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Publication Date: Friday, August 16, 2002

Feds will likely say Adobe building a historic place

Could be city's second building on national historic list Could be city's second building on national historic list (August 16, 2002)

By Bill D'Agostino

One Friday night in 1943, life-long Mountain View resident Betty Stoddard met her future husband, John, at the Adobe Building. The structure was serving one of its many community functions that evening, acting as a serviceman's club for local military men.

"This guy walked in, we had a nice time and it carried on from there," Stoddard said. The young couple (he was 21, she was 20) continued to communicate by letter after he was stationed in the South Pacific with the Navy. They were married in 1946.

Since its construction during the depression, the Adobe Building -- located at the corner of Moffett Boulevard and Central Expressway -- has been a community focal point.

Its value has long been known to residents like Stoddard, but this month, state historians agreed the building has historic import and nominated it for listing on the National Register of Historic Places. The Aug. 2 vote of the state's nine-member Historic Resources Commission was unanimous.

Within 45 days of receiving the application, the National Parks Service will vote on the building's listing. State Historian Cynthia Howser said it's rare for a state's recommendation to be turned down. "The National Parks Service really relies heavily on the state review boards," she said, adding that the Adobe Building's application is non-controversial.

The register is the federal government's list of historic buildings and cultural resources worthy of preservation.

"It's great that it's gotten to this point in the process," City Manager Kevin Duggan said.

There are currently 87 locations on the register in Santa Clara County, but only one in Mountain View: the Rengstorff House. By contrast, Palo Alto has 16 and Los Altos only one.

At Moffett Field, both the wind tunnel and a historic district at the Naval Air Station in Sunnyvale are also on the list.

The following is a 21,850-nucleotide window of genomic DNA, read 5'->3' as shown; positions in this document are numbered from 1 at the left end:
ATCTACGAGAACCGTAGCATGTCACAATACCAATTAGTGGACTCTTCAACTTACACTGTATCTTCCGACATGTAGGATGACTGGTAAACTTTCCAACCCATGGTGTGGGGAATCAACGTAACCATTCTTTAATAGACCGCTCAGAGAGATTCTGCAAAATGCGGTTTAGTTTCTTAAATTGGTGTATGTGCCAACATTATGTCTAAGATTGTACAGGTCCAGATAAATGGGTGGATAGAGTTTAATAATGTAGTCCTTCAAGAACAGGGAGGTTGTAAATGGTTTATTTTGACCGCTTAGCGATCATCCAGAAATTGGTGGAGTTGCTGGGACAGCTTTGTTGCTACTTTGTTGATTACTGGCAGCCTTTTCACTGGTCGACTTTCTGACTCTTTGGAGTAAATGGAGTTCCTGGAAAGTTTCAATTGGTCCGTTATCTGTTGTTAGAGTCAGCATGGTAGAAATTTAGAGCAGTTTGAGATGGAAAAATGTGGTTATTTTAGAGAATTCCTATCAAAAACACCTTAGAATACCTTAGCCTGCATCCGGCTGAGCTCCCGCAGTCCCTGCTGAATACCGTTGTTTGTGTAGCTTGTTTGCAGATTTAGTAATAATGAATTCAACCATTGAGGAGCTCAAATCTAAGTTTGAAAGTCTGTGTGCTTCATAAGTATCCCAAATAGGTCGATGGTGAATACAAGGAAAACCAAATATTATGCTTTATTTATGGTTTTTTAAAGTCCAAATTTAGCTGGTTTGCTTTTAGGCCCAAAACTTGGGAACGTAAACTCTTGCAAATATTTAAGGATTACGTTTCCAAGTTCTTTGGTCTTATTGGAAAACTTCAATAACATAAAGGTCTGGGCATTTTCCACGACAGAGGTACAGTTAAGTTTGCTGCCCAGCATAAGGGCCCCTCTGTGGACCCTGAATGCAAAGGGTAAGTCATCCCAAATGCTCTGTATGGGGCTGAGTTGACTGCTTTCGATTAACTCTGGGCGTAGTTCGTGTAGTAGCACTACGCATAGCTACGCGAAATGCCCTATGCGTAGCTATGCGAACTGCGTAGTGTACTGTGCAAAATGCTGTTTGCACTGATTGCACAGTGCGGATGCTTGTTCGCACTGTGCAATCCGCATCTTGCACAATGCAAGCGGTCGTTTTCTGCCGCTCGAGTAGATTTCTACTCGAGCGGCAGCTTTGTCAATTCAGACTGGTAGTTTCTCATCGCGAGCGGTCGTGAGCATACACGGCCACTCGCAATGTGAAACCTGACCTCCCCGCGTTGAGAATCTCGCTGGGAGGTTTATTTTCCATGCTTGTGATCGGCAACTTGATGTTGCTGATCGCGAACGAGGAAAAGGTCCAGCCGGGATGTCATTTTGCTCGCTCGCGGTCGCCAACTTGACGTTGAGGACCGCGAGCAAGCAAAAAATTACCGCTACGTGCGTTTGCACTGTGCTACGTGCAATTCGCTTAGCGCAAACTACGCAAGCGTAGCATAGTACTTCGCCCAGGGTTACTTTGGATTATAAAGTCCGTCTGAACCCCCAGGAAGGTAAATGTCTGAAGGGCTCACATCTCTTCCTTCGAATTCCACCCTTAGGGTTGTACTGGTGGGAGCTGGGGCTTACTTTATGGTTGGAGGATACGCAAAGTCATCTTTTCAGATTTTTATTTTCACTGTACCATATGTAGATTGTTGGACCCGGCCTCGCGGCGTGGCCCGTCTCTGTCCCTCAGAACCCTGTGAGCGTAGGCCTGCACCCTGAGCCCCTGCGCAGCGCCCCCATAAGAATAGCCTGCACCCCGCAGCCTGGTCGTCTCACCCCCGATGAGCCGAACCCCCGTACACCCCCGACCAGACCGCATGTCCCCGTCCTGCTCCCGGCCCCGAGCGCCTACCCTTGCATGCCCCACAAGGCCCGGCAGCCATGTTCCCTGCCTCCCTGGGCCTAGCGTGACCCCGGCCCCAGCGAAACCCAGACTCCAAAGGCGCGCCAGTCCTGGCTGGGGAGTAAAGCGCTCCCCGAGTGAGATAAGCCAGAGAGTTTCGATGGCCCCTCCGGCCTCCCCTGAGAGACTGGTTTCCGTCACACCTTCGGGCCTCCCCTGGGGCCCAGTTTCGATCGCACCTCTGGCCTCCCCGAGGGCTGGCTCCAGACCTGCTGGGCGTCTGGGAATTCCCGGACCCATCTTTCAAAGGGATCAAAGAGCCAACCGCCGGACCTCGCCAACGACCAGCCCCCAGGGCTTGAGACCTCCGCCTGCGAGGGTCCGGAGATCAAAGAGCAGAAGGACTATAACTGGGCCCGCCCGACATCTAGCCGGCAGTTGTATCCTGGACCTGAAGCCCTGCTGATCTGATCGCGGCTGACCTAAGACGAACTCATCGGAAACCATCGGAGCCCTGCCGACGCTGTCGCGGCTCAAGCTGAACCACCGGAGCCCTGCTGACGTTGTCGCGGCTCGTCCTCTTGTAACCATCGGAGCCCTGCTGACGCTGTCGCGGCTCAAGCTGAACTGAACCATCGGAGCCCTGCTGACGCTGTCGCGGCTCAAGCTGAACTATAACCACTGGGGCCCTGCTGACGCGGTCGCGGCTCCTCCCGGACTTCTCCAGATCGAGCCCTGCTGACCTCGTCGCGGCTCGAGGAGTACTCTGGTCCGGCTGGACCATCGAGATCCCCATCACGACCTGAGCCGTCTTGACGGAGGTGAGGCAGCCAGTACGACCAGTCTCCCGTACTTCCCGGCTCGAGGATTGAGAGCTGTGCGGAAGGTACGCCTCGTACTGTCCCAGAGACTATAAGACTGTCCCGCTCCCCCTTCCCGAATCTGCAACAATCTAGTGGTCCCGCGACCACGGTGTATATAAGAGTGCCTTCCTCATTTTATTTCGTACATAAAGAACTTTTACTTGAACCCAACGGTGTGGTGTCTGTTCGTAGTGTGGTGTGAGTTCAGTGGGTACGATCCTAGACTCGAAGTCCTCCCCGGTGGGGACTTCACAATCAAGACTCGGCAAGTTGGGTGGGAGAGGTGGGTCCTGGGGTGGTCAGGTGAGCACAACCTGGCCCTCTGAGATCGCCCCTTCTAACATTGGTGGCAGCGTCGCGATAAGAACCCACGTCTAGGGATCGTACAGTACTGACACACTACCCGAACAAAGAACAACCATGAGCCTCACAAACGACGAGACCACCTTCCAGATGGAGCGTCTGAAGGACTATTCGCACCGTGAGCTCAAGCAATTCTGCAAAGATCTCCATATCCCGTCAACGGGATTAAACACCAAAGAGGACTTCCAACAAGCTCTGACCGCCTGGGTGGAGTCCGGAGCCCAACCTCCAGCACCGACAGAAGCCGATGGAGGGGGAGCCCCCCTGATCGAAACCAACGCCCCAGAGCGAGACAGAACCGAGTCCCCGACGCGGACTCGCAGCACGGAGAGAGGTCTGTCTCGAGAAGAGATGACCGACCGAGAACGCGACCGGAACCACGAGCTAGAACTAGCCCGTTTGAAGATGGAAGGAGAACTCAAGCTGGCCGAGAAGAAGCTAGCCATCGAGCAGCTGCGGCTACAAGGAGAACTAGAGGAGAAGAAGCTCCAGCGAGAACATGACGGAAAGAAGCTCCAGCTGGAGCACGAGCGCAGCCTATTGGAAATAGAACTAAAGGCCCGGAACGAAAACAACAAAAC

The building was nominated due to its use as a community meeting hall and its unique construction method. It was created from adobe bricks by local laborers.

In the staff evaluation, State Historian Maryln Bourne Lorite wrote that "the building's construction methods are rare. Research by the applicant in relevant technical bulletins and publications such as Architectural Record uncovered no other references to this method."

Margaret Peterson lived nearby as the building was being constructed. "I remember as a little kid watching them make the adobe blocks," she said.

Over the years, the building has been occupied by the Junior Chamber of Commerce, the American Legion, the National Guard and the city's recreation department. It was a popular site for weddings in the 1940s.

In the late 1940s, it also served as the "Eagle Shack" for high school students, remembered another lifelong Mountain View resident and Naval retiree, Charles Hirschbeck, who attended social events there but remembered being too shy at the time to dance. "It was a meeting place for the high school students but everybody of a young age could go," Hirschbeck said. "It was nice."

The Adobe Building was built during the Great Depression in 1934, one of many Works Project Administration (WPA) projects designed to boost the country's morale. It initially served as the city's first community center.

In the 1970s and 1980s the building deteriorated, suffering from neglect. The city closed it in 1987 due to new building regulations.

A "Save the Adobe" campaign began in 1995 by the city's historical association. The building was successfully re-dedicated on Sept. 29, 2001, having been restored to its original mission style. The renovation cost $1.2 million.
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